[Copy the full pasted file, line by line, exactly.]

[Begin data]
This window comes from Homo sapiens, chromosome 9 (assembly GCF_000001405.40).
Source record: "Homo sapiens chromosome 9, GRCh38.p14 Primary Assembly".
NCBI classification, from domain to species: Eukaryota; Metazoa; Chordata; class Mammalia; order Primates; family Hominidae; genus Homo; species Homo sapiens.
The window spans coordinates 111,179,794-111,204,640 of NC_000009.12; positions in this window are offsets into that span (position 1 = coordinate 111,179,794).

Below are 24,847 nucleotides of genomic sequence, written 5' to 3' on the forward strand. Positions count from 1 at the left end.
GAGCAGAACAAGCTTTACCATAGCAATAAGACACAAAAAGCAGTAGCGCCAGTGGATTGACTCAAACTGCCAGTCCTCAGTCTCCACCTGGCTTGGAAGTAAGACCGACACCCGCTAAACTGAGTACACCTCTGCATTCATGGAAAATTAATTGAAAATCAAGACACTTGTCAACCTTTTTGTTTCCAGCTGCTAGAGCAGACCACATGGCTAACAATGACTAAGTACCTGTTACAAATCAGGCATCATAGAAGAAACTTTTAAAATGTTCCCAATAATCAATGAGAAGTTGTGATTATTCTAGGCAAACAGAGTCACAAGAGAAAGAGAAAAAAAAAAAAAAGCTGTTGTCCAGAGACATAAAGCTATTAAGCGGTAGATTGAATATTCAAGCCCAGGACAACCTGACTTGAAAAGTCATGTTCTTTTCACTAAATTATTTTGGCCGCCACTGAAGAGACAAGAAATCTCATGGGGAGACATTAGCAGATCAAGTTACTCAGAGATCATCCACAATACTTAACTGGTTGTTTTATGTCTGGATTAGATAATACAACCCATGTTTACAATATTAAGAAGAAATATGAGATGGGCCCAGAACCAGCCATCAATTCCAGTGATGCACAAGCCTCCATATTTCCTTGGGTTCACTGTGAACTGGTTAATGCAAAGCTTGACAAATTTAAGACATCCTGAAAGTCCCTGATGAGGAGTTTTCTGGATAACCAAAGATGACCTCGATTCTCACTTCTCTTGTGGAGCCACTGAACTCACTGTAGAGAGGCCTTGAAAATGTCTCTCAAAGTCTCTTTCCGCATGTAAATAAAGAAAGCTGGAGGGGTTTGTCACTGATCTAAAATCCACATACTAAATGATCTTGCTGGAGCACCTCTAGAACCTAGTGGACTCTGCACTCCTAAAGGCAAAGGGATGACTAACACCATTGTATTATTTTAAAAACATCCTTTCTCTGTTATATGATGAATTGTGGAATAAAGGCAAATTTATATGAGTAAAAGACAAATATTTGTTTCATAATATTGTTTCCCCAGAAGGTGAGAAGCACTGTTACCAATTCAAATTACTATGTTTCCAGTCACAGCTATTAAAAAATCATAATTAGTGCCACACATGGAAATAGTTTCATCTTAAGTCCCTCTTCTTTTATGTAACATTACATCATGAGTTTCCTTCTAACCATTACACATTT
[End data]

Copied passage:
This window comes from Homo sapiens, chromosome 9 (assembly GCF_000001405.40).
Source record: "Homo sapiens chromosome 9, GRCh38.p14 Primary Assembly".
NCBI classification, from domain to species: Eukaryota; Metazoa; Chordata; class Mammalia; order Primates; family Hominidae; genus Homo; species Homo sapiens.
The window spans coordinates 111,179,794-111,204,640 of NC_000009.12; positions in this window are offsets into that span (position 1 = coordinate 111,179,794).

Below are 24,847 nucleotides of genomic sequence, written 5' to 3' on the forward strand. Positions count from 1 at the left end.
GAGCAGAACAAGCTTTACCATAGCAATAAGACACAAAAAGCAGTAGCGCCAGTGGATTGACTCAAACTGCCAGTCCTCAGTCTCCACCTGGCTTGGAAGTAAGACCGACACCCGCTAAACTGAGTACACCTCTGCATTCATGGAAAATTAATTGAAAATCAAGACACTTGTCAACCTTTTTGTTTCCAGCTGCTAGAGCAGACCACATGGCTAACAATGACTAAGTACCTGTTACAAATCAGGCATCATAGAAGAAACTTTTAAAATGTTCCCAATAATCAATGAGAAGTTGTGATTATTCTAGGCAAACAGAGTCACAAGAGAAAGAGAAAAAAAAAAAAAAGCTGTTGTCCAGAGACATAAAGCTATTAAGCGGTAGATTGAATATTCAAGCCCAGGACAACCTGACTTGAAAAGTCATGTTCTTTTCACTAAATTATTTTGGCCGCCACTGAAGAGACAAGAAATCTCATGGGGAGACATTAGCAGATCAAGTTACTCAGAGATCATCCACAATACTTAACTGGTTGTTTTATGTCTGGATTAGATAATACAACCCATGTTTACAATATTAAGAAGAAATATGAGATGGGCCCAGAACCAGCCATCAATTCCAGTGATGCACAAGCCTCCATATTTCCTTGGGTTCACTGTGAACTGGTTAATGCAAAGCTTGACAAATTTAAGACATCCTGAAAGTCCCTGATGAGGAGTTTTCTGGATAACCAAAGATGACCTCGATTCTCACTTCTCTTGTGGAGCCACTGAACTCACTGTAGAGAGGCCTTGAAAATGTCTCTCAAAGTCTCTTTCCGCATGTAAATAAAGAAAGCTGGAGGGGTTTGTCACTGATCTAAAATCCACATACTAAATGATCTTGCTGGAGCACCTCTAGAACCTAGTGGACTCTGCACTCCTAAAGGCAAAGGGATGACTAACACCATTGTATTATTTTAAAAACATCCTTTCTCTGTTATATGATGAATTGTGGAATAAAGGCAAATTTATATGAGTAAAAGACAAATATTTGTTTCATAATATTGTTTCCCCAGAAGGTGAGAAGCACTGTTACCAATTCAAATTACTATGTTTCCAGTCACAGCTATTAAAAAATCATAATTAGTGCCACACATGGAAATAGTTTCATCTTAAGTCCCTCTTCTTTTATGTAACATTACATCATGAGTTTCCTTCTAACCATTACACATTT